Kv3.1 channels stimulate adult neural precursor cell proliferation and neuronal differentiation


T. Yasuda: Center for Clinical Research, School of Medicine, Kobe University Hospital, 7-5-1, Kusunoki-cho, Chuo-ku, Kobe 650-0017, Japan. Email:; D. J. Adams: Health Innovations Research Institute, RMIT University, PO Box 71, Bundoora, VIC 3083, Australia. Email:

Key points

  • • In the adult mammalian brain, neural precursor cells (NPCs) play an important role in neuronal plasticity.
  • • Although adult NPCs exhibit voltage-gated, delayed rectifier K+ (KDR) channel currents, the KDR channel subtype dominantly expressed in adult NPCs and its functional role have not been defined.
  • • Using gene knockdown targeting Kv3.1 K+ channels, we show Kv3.1 is a dominant KDR subtype expressed in adult NPCs.
  • • Kv3.1 knockdown significantly decreased adult NPC proliferation and reduced differentiation into neuroblasts.
  • • Our findings provide new insight into a mechanism of adult neurogenesis and suggest that selective activation of Kv3.1 in adult NPCs may be a new therapeutic approach to treating neurodegenerative diseases.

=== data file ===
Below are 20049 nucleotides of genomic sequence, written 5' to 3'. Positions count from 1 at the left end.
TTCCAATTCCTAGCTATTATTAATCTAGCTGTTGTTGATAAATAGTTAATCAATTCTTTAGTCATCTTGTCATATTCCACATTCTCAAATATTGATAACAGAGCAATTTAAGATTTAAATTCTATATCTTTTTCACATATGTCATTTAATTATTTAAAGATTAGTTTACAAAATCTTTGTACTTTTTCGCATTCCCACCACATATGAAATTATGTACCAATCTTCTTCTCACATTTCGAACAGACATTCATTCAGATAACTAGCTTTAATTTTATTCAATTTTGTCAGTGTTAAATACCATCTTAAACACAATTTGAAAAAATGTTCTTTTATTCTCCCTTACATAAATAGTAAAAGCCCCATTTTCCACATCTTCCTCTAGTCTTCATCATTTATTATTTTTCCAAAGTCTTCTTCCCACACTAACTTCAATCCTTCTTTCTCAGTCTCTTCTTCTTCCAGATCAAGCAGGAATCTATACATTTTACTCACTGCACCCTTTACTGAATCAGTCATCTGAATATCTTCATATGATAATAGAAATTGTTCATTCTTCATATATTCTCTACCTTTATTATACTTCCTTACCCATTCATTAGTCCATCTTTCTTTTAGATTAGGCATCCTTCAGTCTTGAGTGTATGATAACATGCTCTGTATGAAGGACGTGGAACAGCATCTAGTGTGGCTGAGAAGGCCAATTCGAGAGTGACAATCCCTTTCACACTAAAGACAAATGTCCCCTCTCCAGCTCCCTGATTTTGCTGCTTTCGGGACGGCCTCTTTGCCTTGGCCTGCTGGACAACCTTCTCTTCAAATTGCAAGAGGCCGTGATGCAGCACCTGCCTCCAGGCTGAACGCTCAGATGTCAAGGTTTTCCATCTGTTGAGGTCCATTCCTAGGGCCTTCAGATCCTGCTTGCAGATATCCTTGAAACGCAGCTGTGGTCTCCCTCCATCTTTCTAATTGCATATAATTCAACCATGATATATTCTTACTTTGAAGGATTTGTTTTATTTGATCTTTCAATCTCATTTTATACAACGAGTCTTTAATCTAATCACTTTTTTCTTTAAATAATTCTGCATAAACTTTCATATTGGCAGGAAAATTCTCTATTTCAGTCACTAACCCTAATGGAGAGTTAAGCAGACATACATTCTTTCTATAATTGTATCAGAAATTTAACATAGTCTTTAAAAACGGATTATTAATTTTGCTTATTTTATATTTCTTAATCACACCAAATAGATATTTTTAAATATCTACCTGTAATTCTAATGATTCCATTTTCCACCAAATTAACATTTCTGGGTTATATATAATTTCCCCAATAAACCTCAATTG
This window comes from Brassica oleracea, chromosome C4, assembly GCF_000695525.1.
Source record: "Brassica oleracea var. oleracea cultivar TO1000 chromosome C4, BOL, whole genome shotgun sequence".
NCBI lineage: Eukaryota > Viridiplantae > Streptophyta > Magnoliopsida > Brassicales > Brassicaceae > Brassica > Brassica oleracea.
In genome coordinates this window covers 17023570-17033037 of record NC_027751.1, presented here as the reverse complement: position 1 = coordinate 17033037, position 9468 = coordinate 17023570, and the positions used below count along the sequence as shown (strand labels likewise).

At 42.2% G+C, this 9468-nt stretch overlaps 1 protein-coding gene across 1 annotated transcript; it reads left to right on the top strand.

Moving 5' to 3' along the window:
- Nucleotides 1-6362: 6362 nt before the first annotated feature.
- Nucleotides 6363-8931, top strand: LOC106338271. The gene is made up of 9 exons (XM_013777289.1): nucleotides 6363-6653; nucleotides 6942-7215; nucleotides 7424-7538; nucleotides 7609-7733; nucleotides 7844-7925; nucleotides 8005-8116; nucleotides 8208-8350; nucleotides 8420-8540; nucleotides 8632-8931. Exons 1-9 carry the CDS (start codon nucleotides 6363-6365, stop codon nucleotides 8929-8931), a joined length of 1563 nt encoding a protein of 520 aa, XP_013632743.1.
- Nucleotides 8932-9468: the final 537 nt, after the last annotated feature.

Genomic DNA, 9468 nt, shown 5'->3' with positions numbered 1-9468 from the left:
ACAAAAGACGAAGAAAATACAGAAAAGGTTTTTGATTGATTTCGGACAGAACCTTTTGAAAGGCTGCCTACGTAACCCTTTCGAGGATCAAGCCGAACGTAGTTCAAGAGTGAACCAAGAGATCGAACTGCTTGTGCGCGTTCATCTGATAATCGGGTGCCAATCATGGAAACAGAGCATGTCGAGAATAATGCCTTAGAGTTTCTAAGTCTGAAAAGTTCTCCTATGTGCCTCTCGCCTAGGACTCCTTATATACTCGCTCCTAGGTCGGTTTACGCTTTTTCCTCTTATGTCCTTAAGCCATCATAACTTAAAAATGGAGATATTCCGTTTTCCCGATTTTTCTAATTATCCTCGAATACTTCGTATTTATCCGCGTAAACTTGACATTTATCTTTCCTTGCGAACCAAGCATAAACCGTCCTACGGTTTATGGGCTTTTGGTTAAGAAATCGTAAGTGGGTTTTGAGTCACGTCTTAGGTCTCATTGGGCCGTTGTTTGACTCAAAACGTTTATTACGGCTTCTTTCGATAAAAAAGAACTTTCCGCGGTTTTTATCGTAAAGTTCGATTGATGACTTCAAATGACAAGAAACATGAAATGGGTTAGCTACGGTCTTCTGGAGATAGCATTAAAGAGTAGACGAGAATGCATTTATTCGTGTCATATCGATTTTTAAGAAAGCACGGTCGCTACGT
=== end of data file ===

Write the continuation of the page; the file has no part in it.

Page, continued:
Abstract  Adult neural stem/precursor cells (NPCs) play a pivotal role in neuronal plasticity throughout life. Among ion channels identified in adult NPCs, voltage-gated delayed rectifier K+ (KDR) channels are dominantly expressed. However, the KDR channel subtype and its physiological role are still undefined. We used real-time quantitative RT-PCR and gene knockdown techniques to identify a major functional KDR channel subtype in adult NPCs. Dominant mRNA expression of Kv3.1, a high voltage-gated KDR channel, was quantitatively confirmed. Kv3.1 gene knockdown with specific small interfering RNAs (siRNA) for Kv3.1 significantly inhibited Kv3.1 mRNA expression by 63.9% (P < 0.001) and KDR channel currents by 52.2% (P < 0.001). This indicates that Kv3.1 is the subtype responsible for producing KDR channel outward currents. Resting membrane properties, such as resting membrane potential, of NPCs were not affected by Kv3.1 expression. Kv3.1 knockdown with 300 nm siRNA inhibited NPC growth (increase in cell numbers) by 52.9% (P < 0.01). This inhibition was attributed to decreased cell proliferation, not increased cell apoptosis. We also established a convenient in vitro imaging assay system to evaluate NPC differentiation using NPCs from doublecortin-green fluorescent protein transgenic mice. Kv3.1 knockdown also significantly reduced neuronal differentiation by 31.4% (P < 0.01). We have demonstrated that Kv3.1 is a dominant functional KDR channel subtype expressed in adult NPCs and plays key roles in NPC proliferation and neuronal lineage commitment during differentiation.